The three-part speaker series is a pilot program of the Coffee Equity Lab, a new project designed to engage students and faculty across a broad range of disciplines while forging industry partnerships towards a more equitable coffee sector.
The first of an initial series of three “Coffee Talks” titled “Third Wave Coffee, Maya Farmers and the Creation of Value” is occurring this Thursday, Sept. 17, from 4–5 p.m. CST.
Among other ongoing positions and projects, Fischer is currently at work on a book with the working title “Coffee and Values: Third Wave Tastes, Maya Farmers, and Determinations of Worth.”
“Coffee is a wonderful topic of research and teaching,” Fischer recently told Daily Coffee News. “In many ways, coffee serves as a microcosm of the world. It can tell us a lot about the history of colonial expansion, the chemistry and neurobiology of stimulants, global trade and inequalities, and changing consumer tastes.”
The second talk in the series, “On Being Black in Coffee,” is scheduled for Thursday, Oct. 15. It will feature BD Imports Co-Founder Phyllis Johnson, and Alicia Adams, director of coffee for Red Bay Coffee in Oakland, California. Registration is available here.
The third talk in the series, “On Coffee’s Interdisciplinary Intersections,” is slated for Thursday, Nov. 5, and it will feature an interdisciplinary Vanderbilt faculty panel. Registration is available here.
Coffee Equity Lab
The Wond’ry’s Hanes Motsinger, who is also one of the co-creators of the Specialty Coffee Association’s Coffee Sustainability Program, told Daily Coffee News that the nascent Coffee Equity Lab has emerged to build upon the legacy of the Vanderbilt Institute for Coffee Studies, which was founded in 2001 and is currently housed in the University’s Center for Latin American Studies.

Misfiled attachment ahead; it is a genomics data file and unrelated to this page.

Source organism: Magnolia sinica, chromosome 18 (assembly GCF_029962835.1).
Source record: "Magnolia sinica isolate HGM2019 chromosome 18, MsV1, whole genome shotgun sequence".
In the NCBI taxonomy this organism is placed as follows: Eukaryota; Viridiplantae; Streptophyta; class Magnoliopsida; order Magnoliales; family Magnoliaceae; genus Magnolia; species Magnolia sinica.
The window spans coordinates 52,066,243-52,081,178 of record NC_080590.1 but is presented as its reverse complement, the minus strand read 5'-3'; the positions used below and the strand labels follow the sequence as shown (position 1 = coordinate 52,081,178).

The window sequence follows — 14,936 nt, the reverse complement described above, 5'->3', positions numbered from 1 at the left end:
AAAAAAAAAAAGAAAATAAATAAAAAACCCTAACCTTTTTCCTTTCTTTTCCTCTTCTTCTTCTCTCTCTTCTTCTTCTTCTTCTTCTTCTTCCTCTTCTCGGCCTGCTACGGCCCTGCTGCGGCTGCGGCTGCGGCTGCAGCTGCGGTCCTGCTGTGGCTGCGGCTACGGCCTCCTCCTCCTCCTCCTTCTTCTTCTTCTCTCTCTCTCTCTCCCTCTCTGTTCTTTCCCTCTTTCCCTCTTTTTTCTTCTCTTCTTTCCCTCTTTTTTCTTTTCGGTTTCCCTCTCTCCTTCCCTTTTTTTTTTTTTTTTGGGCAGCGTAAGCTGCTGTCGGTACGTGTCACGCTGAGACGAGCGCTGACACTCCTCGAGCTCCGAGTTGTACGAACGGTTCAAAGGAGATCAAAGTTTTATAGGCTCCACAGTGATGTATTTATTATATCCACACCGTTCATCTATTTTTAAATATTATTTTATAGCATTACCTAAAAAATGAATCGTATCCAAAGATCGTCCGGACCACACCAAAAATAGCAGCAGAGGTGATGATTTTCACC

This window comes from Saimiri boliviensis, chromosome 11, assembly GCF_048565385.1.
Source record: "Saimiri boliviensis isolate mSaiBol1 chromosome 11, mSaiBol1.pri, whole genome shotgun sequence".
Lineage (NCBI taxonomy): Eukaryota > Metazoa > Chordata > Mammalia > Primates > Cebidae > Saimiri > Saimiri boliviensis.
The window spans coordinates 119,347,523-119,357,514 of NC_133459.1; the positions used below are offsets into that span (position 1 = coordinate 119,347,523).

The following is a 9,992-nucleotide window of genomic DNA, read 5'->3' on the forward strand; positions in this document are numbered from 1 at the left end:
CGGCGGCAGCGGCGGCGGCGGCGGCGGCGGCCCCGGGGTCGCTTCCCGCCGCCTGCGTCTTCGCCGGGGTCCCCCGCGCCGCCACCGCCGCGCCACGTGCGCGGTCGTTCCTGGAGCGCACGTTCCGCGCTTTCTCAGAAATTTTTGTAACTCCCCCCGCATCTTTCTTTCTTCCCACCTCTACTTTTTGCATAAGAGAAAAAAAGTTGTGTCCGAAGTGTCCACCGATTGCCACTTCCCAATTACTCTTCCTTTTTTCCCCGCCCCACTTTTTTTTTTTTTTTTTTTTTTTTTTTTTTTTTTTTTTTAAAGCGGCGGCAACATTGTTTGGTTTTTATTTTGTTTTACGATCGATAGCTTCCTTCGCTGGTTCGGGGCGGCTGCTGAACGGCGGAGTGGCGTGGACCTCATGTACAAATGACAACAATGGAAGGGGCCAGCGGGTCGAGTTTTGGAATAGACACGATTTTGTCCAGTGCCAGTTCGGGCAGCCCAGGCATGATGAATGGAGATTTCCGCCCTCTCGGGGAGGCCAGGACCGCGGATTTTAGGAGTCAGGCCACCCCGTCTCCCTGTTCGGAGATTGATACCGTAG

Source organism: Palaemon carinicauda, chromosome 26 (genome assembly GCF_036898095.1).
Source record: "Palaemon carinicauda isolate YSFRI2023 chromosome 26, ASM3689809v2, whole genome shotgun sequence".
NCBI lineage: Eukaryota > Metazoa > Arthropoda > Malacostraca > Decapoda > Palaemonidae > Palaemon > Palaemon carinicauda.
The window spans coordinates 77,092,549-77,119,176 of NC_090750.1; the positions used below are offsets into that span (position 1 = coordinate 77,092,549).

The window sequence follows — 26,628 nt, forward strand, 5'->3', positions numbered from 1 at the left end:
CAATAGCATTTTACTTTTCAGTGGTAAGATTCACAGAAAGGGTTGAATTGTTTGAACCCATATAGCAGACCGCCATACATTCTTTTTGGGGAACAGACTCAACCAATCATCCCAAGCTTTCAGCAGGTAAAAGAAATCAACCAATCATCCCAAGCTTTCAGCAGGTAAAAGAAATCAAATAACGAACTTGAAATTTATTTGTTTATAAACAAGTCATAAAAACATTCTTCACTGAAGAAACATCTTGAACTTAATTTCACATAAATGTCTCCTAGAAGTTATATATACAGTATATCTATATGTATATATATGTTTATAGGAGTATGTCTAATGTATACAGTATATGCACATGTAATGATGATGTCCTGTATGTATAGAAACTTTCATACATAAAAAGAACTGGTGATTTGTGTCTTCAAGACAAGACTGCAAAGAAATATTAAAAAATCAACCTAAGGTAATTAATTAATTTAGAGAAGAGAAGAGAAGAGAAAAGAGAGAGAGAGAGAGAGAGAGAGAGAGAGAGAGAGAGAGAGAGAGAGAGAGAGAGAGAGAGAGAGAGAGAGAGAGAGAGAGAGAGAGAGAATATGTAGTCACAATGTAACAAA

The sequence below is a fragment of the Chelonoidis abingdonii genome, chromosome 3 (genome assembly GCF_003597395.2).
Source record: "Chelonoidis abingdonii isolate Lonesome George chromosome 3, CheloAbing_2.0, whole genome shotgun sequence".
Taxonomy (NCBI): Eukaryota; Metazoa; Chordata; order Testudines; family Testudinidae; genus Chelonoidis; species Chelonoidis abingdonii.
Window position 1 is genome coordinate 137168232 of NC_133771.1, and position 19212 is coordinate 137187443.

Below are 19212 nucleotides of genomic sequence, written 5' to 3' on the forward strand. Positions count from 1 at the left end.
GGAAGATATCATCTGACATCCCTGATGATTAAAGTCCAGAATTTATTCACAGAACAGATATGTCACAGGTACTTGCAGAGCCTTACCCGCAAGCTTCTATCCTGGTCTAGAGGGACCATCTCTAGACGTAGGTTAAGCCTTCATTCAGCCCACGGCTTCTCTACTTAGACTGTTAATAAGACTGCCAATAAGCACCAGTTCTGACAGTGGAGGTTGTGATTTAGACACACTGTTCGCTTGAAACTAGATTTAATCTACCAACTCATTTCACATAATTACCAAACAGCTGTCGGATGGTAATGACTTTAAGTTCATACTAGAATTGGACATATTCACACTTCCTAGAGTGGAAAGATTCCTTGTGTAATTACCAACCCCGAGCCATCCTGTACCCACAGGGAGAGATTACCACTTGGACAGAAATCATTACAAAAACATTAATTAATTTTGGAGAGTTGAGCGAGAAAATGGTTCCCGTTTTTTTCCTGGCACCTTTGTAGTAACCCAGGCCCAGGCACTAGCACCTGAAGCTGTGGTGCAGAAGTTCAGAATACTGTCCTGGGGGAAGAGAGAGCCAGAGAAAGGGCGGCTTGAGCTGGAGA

Through the Institute, Fischer and Dr. Bart Victor have been working for more than 15 years with coffee communities in Guatemala, forming relationships that have allowed Vanderbilt students to participate in field-study programs and social enterprise projects.
Motsinger said the Lab is designed to create additional opportunities for students to engage in pressing issues facing society — such as climate change, racial and gender equity, and global trade — through the lens of coffee.
“I also envisioned a Lab wherein Vanderbilt students, faculty, and staff could collaborate with strategic industry partners to use systems thinking and human-centered design to develop innovative strategies and tools that might help coordinate sustainability and equity interventions in the sector,” Motsinger told DCN. “When I saw the SCA’s recent effort to use systems thinking to map the ongoing coffee price crisis, I was further affirmed that the time might be right.”
Motsinger added that there will also be some opportunities to drink coffee, too, both for pleasure and for sensory exploration. A small group of undergraduate students will be participating in at least three tasting/sensory workshops throughout the Fall semester. The first will be led by Fischer, the second by Adams and Johnson, and the third by Tom Valentine of Nashville-based Crema Coffee Roasters.
“In the future, we hope to be able to offer these experiences to a broader audience,” said Motsinger. “We currently have a small space inside the Wond’ry [for coffee tastings], but the ongoing pandemic means that all of our activities for the Fall 2020 semester, and possibly Spring 2021, will be virtual.”